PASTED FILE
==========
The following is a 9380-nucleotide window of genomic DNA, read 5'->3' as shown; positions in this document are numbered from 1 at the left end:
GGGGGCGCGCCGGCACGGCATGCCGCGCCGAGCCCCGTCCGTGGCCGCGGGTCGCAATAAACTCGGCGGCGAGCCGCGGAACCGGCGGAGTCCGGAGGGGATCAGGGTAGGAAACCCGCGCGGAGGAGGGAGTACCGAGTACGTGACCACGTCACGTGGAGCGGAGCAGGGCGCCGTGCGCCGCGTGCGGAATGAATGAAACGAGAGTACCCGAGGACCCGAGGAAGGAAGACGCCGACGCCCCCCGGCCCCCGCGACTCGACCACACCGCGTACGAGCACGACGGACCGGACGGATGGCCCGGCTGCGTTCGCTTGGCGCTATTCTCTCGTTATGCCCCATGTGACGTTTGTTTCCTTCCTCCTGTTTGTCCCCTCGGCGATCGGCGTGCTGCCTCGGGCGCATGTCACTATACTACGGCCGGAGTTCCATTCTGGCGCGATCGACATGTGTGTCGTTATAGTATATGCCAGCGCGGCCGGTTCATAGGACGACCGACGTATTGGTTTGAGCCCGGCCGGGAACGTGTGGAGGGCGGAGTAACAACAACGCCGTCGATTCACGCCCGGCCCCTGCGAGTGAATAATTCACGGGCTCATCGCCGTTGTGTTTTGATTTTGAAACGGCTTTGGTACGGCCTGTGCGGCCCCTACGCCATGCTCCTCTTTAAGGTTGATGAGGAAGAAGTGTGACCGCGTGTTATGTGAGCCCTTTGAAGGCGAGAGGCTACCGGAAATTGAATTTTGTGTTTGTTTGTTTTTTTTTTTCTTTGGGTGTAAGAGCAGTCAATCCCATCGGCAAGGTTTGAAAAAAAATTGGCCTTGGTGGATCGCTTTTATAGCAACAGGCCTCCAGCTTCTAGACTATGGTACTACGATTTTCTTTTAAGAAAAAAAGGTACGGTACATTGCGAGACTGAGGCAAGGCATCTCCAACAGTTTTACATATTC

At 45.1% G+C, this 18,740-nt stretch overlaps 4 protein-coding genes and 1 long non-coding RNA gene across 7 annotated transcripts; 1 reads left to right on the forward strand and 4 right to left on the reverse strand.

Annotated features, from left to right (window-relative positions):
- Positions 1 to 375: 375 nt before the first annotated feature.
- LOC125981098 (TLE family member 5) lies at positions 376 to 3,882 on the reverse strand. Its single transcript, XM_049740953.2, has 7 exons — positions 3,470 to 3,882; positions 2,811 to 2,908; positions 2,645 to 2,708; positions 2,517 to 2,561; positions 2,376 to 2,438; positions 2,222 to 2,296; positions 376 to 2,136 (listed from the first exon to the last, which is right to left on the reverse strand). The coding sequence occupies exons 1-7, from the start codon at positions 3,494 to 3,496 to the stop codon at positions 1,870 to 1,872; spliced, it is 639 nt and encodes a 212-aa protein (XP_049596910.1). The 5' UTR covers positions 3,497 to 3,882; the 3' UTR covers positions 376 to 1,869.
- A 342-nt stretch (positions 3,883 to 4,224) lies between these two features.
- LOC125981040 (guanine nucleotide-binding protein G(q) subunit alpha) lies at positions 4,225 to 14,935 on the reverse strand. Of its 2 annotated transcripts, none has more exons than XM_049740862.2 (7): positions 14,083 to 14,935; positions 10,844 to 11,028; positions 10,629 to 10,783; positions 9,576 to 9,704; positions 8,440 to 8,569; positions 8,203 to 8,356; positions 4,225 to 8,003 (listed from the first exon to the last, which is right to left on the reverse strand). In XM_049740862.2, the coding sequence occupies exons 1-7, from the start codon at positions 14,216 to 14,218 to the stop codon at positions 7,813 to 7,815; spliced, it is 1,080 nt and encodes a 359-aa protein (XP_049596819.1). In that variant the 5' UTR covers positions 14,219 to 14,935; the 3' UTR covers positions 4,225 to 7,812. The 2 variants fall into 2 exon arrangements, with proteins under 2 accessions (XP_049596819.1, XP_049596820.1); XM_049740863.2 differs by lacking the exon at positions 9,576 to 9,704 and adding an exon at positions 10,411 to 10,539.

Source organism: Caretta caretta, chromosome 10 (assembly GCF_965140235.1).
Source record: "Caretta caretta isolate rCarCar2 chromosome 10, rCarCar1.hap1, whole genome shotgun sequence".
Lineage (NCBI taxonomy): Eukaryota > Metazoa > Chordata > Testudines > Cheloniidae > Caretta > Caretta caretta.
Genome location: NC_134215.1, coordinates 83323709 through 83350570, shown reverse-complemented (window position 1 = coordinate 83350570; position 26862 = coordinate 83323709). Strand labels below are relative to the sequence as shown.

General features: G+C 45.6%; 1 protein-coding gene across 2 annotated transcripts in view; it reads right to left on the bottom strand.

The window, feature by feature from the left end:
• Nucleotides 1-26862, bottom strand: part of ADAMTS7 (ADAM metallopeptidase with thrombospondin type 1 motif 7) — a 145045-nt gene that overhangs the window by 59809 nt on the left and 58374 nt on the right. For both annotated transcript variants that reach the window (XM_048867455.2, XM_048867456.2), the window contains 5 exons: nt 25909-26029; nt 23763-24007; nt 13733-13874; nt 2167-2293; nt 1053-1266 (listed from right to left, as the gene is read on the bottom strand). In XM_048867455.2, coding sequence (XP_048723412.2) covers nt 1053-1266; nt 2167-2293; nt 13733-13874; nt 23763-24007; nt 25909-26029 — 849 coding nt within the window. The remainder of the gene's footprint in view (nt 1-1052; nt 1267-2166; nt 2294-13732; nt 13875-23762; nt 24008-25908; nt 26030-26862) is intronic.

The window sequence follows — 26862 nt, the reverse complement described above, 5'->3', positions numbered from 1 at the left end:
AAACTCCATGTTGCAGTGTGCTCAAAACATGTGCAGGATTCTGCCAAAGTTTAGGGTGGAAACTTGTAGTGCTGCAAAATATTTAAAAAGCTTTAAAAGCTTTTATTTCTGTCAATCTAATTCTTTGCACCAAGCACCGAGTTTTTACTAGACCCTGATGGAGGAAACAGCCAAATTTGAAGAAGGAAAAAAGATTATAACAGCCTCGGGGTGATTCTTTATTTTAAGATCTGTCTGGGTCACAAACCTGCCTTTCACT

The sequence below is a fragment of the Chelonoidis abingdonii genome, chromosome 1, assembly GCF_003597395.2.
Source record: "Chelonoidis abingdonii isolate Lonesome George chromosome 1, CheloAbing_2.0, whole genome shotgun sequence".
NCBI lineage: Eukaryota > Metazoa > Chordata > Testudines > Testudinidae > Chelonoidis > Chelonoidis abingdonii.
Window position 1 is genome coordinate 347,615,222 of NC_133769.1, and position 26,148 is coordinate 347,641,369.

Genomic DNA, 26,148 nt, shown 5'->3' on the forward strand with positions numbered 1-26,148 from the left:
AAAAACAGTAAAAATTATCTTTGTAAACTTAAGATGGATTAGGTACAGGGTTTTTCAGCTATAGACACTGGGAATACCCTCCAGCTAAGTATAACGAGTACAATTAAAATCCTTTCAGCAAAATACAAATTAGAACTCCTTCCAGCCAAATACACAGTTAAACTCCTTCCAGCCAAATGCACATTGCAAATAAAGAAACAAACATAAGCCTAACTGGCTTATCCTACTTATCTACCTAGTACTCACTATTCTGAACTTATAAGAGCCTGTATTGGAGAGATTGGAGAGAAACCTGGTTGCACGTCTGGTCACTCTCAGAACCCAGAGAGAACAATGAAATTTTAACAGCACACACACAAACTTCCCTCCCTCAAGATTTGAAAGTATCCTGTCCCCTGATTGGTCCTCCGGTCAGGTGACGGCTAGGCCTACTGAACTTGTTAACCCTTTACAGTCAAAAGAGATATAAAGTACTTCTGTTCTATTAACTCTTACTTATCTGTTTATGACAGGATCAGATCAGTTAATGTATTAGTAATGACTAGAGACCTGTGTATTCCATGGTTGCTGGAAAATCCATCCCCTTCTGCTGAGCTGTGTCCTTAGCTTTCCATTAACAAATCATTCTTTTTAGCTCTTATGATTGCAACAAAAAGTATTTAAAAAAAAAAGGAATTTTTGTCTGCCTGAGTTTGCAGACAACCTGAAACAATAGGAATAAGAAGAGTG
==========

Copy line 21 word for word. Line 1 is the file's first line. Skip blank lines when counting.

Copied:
Window position 1 is genome coordinate 347,615,222 of NC_133769.1, and position 26,148 is coordinate 347,641,369.